[Sunset Bay, on Cape Arago, Oregon]
About 60% of Oregon’s shoreline is sandy beach, most of those beaches are bordered north and south by rocky headlands.
The sand on Oregon’s beaches is primarily mineral sand, with most grains being a crystal or tiny chunk of rock. (“Sand” is not a thing, but a size: smaller bits are “silt” and larger bits are “gravel.”).
[Close-up of Sunset Bay sand, photo by Rex Elliot.]
Different beaches have different sands primarily because the grains come from slightly different mixes of sources. Dunes sand has a higher proportion of clear and beige crystals, and is generally more rounded.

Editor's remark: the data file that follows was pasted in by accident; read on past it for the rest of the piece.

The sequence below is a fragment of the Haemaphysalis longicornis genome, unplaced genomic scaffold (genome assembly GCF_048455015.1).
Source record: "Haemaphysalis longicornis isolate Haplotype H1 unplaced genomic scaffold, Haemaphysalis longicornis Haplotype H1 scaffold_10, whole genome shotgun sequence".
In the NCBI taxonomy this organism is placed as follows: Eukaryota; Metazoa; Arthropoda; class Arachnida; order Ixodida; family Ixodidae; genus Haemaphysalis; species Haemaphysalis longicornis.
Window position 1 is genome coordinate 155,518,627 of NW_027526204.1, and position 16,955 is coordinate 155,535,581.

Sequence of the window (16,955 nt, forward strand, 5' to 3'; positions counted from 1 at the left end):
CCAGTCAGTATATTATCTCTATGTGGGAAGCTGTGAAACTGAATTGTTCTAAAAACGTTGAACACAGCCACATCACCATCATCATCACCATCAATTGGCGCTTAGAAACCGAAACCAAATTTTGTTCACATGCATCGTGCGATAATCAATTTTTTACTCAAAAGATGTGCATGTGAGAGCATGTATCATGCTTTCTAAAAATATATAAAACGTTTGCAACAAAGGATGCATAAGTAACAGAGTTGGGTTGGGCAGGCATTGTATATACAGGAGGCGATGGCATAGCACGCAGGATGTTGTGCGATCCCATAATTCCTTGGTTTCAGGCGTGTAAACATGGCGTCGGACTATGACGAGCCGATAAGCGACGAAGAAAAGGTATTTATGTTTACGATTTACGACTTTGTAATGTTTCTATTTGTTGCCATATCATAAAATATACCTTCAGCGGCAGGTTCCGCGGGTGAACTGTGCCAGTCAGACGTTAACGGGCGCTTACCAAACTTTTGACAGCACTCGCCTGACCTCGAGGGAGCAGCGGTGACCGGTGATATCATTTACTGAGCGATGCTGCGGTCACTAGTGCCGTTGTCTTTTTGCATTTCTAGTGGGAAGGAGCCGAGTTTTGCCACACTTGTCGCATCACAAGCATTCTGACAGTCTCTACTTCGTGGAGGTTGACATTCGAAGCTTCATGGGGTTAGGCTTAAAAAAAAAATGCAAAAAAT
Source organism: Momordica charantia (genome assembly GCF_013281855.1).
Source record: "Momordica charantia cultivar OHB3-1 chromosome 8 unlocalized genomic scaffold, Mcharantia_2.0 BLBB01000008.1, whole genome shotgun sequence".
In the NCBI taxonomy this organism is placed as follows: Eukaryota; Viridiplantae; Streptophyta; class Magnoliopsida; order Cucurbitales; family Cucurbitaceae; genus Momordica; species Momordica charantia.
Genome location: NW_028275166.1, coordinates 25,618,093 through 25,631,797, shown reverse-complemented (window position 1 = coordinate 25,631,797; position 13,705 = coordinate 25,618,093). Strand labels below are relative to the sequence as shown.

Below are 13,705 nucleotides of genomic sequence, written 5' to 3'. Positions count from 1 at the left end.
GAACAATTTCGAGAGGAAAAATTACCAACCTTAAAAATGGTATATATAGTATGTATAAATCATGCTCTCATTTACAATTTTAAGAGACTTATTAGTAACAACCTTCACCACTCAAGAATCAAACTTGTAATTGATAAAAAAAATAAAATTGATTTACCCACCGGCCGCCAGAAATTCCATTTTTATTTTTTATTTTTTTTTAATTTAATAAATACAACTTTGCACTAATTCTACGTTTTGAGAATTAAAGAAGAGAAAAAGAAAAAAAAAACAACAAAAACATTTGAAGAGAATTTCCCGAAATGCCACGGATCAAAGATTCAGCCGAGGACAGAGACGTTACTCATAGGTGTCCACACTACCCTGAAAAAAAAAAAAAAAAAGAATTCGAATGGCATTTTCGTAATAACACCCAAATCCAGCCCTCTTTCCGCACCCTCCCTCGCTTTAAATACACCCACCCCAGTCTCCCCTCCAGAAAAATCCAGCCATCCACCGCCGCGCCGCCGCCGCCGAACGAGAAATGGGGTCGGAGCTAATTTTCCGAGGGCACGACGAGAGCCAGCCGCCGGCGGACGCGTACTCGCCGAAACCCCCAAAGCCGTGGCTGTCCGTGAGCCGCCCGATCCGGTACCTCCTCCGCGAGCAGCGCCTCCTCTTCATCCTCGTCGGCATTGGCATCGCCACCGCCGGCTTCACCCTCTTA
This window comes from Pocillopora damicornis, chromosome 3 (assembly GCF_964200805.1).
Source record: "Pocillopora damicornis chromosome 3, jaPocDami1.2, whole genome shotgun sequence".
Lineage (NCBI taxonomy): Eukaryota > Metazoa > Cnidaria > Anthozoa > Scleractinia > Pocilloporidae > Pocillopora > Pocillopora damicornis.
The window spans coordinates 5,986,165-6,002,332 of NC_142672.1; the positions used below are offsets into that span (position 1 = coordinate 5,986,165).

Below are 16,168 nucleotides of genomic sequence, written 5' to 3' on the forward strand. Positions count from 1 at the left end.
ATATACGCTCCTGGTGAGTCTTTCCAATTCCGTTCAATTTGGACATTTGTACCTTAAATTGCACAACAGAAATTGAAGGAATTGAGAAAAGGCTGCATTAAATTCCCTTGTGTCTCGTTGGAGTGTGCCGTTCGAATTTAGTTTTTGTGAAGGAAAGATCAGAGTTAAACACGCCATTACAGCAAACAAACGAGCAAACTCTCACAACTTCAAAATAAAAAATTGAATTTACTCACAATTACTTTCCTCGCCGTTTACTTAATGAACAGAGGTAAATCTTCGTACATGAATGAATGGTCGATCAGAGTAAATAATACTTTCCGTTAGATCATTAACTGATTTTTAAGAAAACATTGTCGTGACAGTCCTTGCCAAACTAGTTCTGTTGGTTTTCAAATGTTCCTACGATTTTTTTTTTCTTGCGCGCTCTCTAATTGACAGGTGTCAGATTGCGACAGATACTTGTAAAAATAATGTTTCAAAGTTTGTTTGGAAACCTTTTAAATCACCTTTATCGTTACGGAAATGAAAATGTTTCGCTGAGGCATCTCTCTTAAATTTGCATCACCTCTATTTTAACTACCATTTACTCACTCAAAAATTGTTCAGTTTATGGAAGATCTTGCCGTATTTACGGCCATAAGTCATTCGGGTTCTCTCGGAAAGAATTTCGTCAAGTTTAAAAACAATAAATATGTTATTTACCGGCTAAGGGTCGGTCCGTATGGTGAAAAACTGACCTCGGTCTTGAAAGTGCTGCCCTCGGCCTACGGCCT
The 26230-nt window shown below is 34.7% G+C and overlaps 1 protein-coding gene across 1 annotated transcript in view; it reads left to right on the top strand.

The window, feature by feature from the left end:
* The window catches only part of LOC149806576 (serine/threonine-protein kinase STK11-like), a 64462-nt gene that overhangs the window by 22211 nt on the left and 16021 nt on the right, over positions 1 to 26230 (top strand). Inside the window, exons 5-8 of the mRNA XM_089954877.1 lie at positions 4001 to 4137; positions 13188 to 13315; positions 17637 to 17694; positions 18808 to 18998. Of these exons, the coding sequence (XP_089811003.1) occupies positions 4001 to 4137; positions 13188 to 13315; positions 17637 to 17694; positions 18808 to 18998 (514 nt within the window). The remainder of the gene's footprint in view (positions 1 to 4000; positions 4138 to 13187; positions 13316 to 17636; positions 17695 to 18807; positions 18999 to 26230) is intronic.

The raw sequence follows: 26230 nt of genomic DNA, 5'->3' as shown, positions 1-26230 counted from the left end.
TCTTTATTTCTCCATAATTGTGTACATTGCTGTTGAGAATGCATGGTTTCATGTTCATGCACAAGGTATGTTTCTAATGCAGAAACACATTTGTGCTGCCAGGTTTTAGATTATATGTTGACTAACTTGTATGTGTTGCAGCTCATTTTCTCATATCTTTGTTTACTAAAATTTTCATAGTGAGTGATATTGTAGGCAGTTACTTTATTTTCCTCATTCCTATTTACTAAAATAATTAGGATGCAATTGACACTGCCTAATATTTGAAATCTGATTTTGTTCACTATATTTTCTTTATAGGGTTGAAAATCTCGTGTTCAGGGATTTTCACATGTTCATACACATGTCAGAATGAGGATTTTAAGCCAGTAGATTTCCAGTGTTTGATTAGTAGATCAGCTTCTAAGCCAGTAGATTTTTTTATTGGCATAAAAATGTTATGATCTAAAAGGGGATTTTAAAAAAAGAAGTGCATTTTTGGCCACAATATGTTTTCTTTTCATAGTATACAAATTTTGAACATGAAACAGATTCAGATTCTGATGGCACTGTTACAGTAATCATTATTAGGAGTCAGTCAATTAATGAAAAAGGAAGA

[Clockwise from left: Bandon Beach (South Jetty), Oregon Dunes (Umpqua Dunes), Sunset Bay.]
The profile of most ocean beaches change with the seasons, with a summer profile that’s piled high with sand.
[Davis, Richard. The Evolving Coast. 1994. Scientific American.]
Sometimes water or wind sort the various sand grains to produce stunning patterns on the beach.
Want to learn more? Contact us to arrange your own discovery of Oregon’s sandy beaches.